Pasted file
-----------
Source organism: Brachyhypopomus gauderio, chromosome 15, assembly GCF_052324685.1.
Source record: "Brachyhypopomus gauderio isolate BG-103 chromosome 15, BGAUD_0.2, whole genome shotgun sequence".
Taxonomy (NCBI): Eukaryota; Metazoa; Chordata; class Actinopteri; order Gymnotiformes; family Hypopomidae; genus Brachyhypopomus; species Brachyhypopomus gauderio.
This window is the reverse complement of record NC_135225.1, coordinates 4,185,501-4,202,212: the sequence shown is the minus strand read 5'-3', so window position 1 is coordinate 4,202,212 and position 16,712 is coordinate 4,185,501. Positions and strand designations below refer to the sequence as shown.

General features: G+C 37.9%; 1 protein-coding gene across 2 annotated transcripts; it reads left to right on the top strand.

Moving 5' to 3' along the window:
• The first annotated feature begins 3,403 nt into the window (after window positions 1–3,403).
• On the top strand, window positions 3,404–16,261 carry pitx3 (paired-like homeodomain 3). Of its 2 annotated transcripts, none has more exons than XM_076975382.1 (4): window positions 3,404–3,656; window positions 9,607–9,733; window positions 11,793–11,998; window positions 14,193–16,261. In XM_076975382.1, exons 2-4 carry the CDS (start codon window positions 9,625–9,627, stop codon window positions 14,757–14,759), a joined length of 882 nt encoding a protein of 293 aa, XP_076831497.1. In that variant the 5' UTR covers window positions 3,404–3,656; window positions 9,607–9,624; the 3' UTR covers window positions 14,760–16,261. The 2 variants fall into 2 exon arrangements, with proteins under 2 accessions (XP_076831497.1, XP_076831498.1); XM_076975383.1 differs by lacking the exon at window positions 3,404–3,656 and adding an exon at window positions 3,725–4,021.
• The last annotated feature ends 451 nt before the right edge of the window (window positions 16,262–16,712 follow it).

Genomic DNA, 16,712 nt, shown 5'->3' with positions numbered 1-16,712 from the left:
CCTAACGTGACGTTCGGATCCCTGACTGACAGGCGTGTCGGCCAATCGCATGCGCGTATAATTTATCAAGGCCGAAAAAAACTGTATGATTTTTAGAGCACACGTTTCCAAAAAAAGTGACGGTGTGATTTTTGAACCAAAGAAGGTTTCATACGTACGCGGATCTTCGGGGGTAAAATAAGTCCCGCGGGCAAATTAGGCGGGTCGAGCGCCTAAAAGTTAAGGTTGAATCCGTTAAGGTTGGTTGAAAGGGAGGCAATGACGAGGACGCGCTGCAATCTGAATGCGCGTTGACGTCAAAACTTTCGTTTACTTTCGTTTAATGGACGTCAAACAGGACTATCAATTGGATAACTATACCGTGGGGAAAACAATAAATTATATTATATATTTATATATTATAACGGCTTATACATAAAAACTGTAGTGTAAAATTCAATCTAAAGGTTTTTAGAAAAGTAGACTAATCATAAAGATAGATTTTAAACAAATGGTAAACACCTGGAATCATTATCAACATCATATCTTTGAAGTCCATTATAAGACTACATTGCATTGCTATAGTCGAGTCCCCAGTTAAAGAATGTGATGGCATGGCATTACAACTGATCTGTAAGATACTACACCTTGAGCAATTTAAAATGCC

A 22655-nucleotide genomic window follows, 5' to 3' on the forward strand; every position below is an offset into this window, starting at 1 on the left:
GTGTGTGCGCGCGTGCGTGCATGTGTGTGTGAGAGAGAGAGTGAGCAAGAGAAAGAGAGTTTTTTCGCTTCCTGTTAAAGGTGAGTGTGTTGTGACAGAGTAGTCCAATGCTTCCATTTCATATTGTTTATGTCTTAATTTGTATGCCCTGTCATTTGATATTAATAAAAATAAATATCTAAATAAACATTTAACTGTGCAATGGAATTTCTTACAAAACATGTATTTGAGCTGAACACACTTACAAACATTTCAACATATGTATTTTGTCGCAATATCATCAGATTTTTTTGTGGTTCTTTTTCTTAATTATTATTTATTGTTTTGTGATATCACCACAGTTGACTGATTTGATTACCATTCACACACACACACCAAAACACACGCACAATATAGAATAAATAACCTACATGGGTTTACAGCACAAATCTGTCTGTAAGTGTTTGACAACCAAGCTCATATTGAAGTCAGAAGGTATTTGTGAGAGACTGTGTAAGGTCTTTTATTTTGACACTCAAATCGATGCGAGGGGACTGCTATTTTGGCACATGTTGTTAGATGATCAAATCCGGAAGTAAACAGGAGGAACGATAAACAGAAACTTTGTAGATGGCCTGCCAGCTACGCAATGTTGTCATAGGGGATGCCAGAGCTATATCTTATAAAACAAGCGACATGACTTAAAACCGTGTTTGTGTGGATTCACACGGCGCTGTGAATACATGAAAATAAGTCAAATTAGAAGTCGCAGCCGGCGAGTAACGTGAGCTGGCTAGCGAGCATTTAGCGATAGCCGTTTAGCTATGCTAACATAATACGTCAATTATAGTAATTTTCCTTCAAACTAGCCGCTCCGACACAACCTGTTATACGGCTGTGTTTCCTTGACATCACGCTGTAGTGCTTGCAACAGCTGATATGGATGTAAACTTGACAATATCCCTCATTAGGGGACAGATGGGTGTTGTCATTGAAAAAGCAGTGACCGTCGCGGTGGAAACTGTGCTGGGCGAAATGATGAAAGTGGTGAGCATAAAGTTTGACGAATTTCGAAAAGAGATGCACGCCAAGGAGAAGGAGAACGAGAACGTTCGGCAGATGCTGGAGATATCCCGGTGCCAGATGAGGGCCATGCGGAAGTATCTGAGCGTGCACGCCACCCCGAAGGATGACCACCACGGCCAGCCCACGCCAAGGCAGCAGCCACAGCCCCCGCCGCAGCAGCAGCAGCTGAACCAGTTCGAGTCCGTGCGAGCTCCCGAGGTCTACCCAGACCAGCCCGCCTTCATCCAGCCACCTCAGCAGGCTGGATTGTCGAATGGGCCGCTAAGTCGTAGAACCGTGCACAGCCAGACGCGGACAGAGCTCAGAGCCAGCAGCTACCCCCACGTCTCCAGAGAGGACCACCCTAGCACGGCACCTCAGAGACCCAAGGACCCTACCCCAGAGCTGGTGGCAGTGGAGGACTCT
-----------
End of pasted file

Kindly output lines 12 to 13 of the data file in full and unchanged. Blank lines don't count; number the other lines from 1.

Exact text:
A 22655-nucleotide genomic window follows, 5' to 3' on the forward strand; every position below is an offset into this window, starting at 1 on the left:
GTGTGTGCGCGCGTGCGTGCATGTGTGTGTGAGAGAGAGAGTGAGCAAGAGAAAGAGAGTTTTTTCGCTTCCTGTTAAAGGTGAGTGTGTTGTGACAGAGTAGTCCAATGCTTCCATTTCATATTGTTTATGTCTTAATTTGTATGCCCTGTCATTTGATATTAATAAAAATAAATATCTAAATAAACATTTAACTGTGCAATGGAATTTCTTACAAAACATGTATTTGAGCTGAACACACTTACAAACATTTCAACATATGTATTTTGTCGCAATATCATCAGATTTTTTTGTGGTTCTTTTTCTTAATTATTATTTATTGTTTTGTGATATCACCACAGTTGACTGATTTGATTACCATTCACACACACACACCAAAACACACGCACAATATAGAATAAATAACCTACATGGGTTTACAGCACAAATCTGTCTGTAAGTGTTTGACAACCAAGCTCATATTGAAGTCAGAAGGTATTTGTGAGAGACTGTGTAAGGTCTTTTATTTTGACACTCAAATCGATGCGAGGGGACTGCTATTTTGGCACATGTTGTTAGATGATCAAATCCGGAAGTAAACAGGAGGAACGATAAACAGAAACTTTGTAGATGGCCTGCCAGCTACGCAATGTTGTCATAGGGGATGCCAGAGCTATATCTTATAAAACAAGCGACATGACTTAAAACCGTGTTTGTGTGGATTCACACGGCGCTGTGAATACATGAAAATAAGTCAAATTAGAAGTCGCAGCCGGCGAGTAACGTGAGCTGGCTAGCGAGCATTTAGCGATAGCCGTTTAGCTATGCTAACATAATACGTCAATTATAGTAATTTTCCTTCAAACTAGCCGCTCCGACACAACCTGTTATACGGCTGTGTTTCCTTGACATCACGCTGTAGTGCTTGCAACAGCTGATATGGATGTAAACTTGACAATATCCCTCATTAGGGGACAGATGGGTGTTGTCATTGAAAAAGCAGTGACCGTCGCGGTGGAAACTGTGCTGGGCGAAATGATGAAAGTGGTGAGCATAAAGTTTGACGAATTTCGAAAAGAGATGCACGCCAAGGAGAAGGAGAACGAGAACGTTCGGCAGATGCTGGAGATATCCCGGTGCCAGATGAGGGCCATGCGGAAGTATCTGAGCGTGCACGCCACCCCGAAGGATGACCACCACGGCCAGCCCACGCCAAGGCAGCAGCCACAGCCCCCGCCGCAGCAGCAGCAGCTGAACCAGTTCGAGTCCGTGCGAGCTCCCGAGGTCTACCCAGACCAGCCCGCCTTCATCCAGCCACCTCAGCAGGCTGGATTGTCGAATGGGCCGCTAAGTCGTAGAACCGTGCACAGCCAGACGCGGACAGAGCTCAGAGCCAGCAGCTACCCCCACGTCTCCAGAGAGGACCACCCTAGCACGGCACCTCAGAGACCCAAGGACCCTACCCCAGAGCTGGTGGCAGTGGAGGACTCT